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Continued from page 15

Sister Kate is not blowing smoke when she tells us what advice she would convey to anyone dealing with life’s ups and downs. “It is far easier to get one hundred dollars from a poor man than ten dollars from a rich man, so don’t waste your time with those who can most afford to help you. They won’t. But don’t give up, follow your instincts, follow a path that dances wondrously in your head, and surround yourself with people who believe in you and your vision, if you can,” she advises. “I believe women heal women with words (and sometimes, there are men who can do that, too), and seek out those who will give you the courage to face the transitions, and make sure each step you take, each day, in some way, even in little ways, walks you toward that path. I find it odd that our society puts so much faith and trust in God and so little in the women because what has happened is we quickly give up on ourselves. I am so grateful I didn’t because my life is magical.” CS

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To learn more about the Sisters of the Valley visit

Overlooking the gorgeous Pacific Ocean

The podcast dedicated to taking the mystery out of cannabis and hemp. Hosted by Alex Robles, new shows drop on Sundays Follow the the links below to watch the “In My Grow Show” podcast on YouTube or listen to it on all the major podcast platforms.

Porto Colina Boutique Weddings Vow Renewals Private Dinners Corporate Retreats . . . and More!


Carpinteria, CA | 805.680.6459

Summer 2022 Cannabis by the Sea


The Cannabis Lifestyle


Courtesy Photo

Meet James Beard nominated chef, bestselling author, cannabis culinary pioneer, podcast host, philanthropist, and mental health survivor — Jordan Wagman. Jordan’s unique culinary journey began over campfires in Northern Ontario and progressed to the kitchens of some of the top chefs in the culinary world.

Jordan Wagman

At the age of 12, Jordan was diagnosed with Psoriasis, an often-debilitating autoimmune disease. He was hospitalized numerous times and took medication that would have lasting negative side effects. Jordan realized at a young age that sunshine was a huge piece to his health puzzle — fast forward to 2014, Jordan found the second piece: a healthy diet. Following one meeting with a naturopath, Jordan removed gluten, dairy, and refined sugar from his diet and began consuming cannabis and, almost immediately, his life changed and he began living a much healthier existence.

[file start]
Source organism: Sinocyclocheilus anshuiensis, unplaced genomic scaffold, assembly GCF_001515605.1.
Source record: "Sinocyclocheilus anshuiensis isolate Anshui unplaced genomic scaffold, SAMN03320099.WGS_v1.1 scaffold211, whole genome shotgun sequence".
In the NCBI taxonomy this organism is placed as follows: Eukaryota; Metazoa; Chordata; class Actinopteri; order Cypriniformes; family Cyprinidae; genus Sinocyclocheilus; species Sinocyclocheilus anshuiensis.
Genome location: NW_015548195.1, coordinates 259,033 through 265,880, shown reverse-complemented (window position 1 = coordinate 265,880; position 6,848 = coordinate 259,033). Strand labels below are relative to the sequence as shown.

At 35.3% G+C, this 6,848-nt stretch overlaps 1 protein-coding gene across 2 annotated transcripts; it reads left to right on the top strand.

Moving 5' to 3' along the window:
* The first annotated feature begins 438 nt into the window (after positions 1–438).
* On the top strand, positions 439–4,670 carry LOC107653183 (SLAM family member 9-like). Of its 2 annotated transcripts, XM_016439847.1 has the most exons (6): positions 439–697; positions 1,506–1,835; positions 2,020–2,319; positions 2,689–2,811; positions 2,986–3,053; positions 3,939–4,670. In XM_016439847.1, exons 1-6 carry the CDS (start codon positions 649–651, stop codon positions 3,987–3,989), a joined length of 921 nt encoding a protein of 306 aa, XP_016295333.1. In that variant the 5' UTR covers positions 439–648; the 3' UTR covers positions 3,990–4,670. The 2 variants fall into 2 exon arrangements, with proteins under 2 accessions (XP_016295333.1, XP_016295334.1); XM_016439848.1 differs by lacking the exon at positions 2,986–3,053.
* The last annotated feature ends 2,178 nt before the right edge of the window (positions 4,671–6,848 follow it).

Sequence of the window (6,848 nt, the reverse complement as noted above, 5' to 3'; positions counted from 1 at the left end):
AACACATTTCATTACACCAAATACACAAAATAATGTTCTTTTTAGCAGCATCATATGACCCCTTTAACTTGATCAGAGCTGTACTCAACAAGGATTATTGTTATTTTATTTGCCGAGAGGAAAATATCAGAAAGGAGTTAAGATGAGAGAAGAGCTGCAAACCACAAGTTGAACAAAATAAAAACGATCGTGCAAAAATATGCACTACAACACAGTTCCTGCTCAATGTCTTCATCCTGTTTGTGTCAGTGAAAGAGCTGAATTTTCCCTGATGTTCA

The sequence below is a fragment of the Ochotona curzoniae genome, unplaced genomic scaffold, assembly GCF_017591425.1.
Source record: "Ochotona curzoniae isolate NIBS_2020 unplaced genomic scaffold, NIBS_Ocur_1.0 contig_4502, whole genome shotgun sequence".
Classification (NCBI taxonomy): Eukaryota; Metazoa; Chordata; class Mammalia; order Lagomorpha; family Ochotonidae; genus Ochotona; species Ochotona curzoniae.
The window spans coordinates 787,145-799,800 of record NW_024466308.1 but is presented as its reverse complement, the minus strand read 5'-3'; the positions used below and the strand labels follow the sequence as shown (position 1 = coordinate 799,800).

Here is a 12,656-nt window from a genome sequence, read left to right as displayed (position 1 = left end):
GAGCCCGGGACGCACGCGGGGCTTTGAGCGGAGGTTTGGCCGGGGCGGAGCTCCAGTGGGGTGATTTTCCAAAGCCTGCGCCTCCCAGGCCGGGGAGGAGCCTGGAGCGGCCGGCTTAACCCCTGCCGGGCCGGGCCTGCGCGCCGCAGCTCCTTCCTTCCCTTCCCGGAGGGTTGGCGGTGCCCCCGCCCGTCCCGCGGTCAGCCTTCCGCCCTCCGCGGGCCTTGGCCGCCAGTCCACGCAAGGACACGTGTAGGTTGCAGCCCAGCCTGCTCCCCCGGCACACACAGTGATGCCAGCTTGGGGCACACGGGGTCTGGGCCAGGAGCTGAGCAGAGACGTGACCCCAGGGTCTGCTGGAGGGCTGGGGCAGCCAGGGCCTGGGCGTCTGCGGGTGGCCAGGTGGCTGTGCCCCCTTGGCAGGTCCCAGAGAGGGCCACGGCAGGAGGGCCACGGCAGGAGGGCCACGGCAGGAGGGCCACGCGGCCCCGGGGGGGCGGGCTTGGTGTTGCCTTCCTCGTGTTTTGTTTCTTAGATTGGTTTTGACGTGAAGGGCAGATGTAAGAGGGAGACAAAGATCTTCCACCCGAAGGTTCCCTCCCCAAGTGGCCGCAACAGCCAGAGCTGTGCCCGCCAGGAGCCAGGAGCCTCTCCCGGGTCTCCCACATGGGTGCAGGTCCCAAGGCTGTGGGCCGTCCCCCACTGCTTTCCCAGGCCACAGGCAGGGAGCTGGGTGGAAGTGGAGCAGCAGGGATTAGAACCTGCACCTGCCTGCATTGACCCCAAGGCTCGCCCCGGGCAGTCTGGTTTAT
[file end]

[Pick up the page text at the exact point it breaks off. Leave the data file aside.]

Today, Jordan has a renewed focus on food, health, and wellness; he offers a unique chef’s table experience redefining cannabis infused food, consults on the creation of CPG products, continues to write books and speak publicly while advocating for the normalcy of cannabis. CS Find more of Chef Wagman’s recipes, listen to his podcast “In The Weeds,” shop his favorite cooking supplies, and more at

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Coconut Crusted Shrimp with Infused Tomato Sauce Coconut Crusted Shrimp Serving: 2 servings Preparation time: ~5 mins | Cook time: ~15 mins Tools: Paper towel lined baking sheet COCONUT CRUSTED SHRIMP INGREDIENTS: 3 cups (750 ml) avocado oil ½ cup (125 ml) potato starch 1 tsp (5 ml) salt 1 tsp (5 ml) freshly ground pepper 2 eggs 1 cup (250 ml) unsweetened shredded coconut ½ lbs (8 oz) 16-20 shrimp, peeled and deveined DIRECTIONS: 1. Preheat oil to 375 F. 2. In a mixing bowl combine potato starch, ¼ tsp (1 ml) salt, and ¼ tsp (1 ml) pepper and mix well. Set aside. 3. Crack two eggs into a mixing bowl combine with ¼ tsp (1 ml) salt, and ¼ tsp (1 ml) black pepper and mix well. Set aside. 4. In a separate mixing bowl combine coconut with ¼ tsp (1 ml) salt and ¼ tsp (1 ml) black pepper and mix well. Set aside. 5. Place shrimp in potato starch and toss to fully coat. Shake off excess starch and transfer to the egg. Thoroughly coat in egg and transfer to coconut. Thoroughly coat in the shredded coconut and set aside on a plate. 6. Place shrimp in preheated oil and fry until golden brown, about 3 minutes. Remove from heat and transfer to a paper towel lined baking sheet. 7. Season with remaining salt and pepper and serve immediately.

The Cannabis Lifestyle

Infused Tomato Sauce Serving: 2 cups (500 ml) Cook time: ~25 mins Tools: Medium saucepan with tight fitting lid, blender, or immersion blender INFUSED TOMATO SAUCE INGREDIENTS 2 cups (500 ml) cherry or grape tomatoes 1/3 cup (100 ml) olive oil ¼ cup (60 ml) water ¼ tsp (1 ml) sea salt ¼ tsp (1 ml) freshly ground pepper 2 leaves fresh basil ¼ tsp (1ml) cannabis distillate (see tips) DIRECTIONS: 1. Rinse tomatoes under warm water, dry, and set aside 2. In a saucepan combine tomatoes, olive oil, water, salt, and pepper and bring to a simmer over low heat until tomato skins begin to split and the juice from the tomatoes has been released, about 20 minutes. 3. Remove from heat, add basil and cannabis, and transfer to a blender or use an immersion blender in the sauce pot and puree until smooth. 4. Use immediately or cool to room temperature, transfer to an air-tight container, and refrigerate up to five days. TIP: Start low and go slow. If using THC, start with 1-2mg of cannabis per person and titrate up from there in the future until you find your cannabis sweet spot.

Courtesy Photo

TIP: Coconut Crusted Shrimp can be baked. Preheat the oven to 400 F and bake until golden brown, about ten minutes.

Summer 2022 Cannabis by the Sea


Resources and References

Resources and References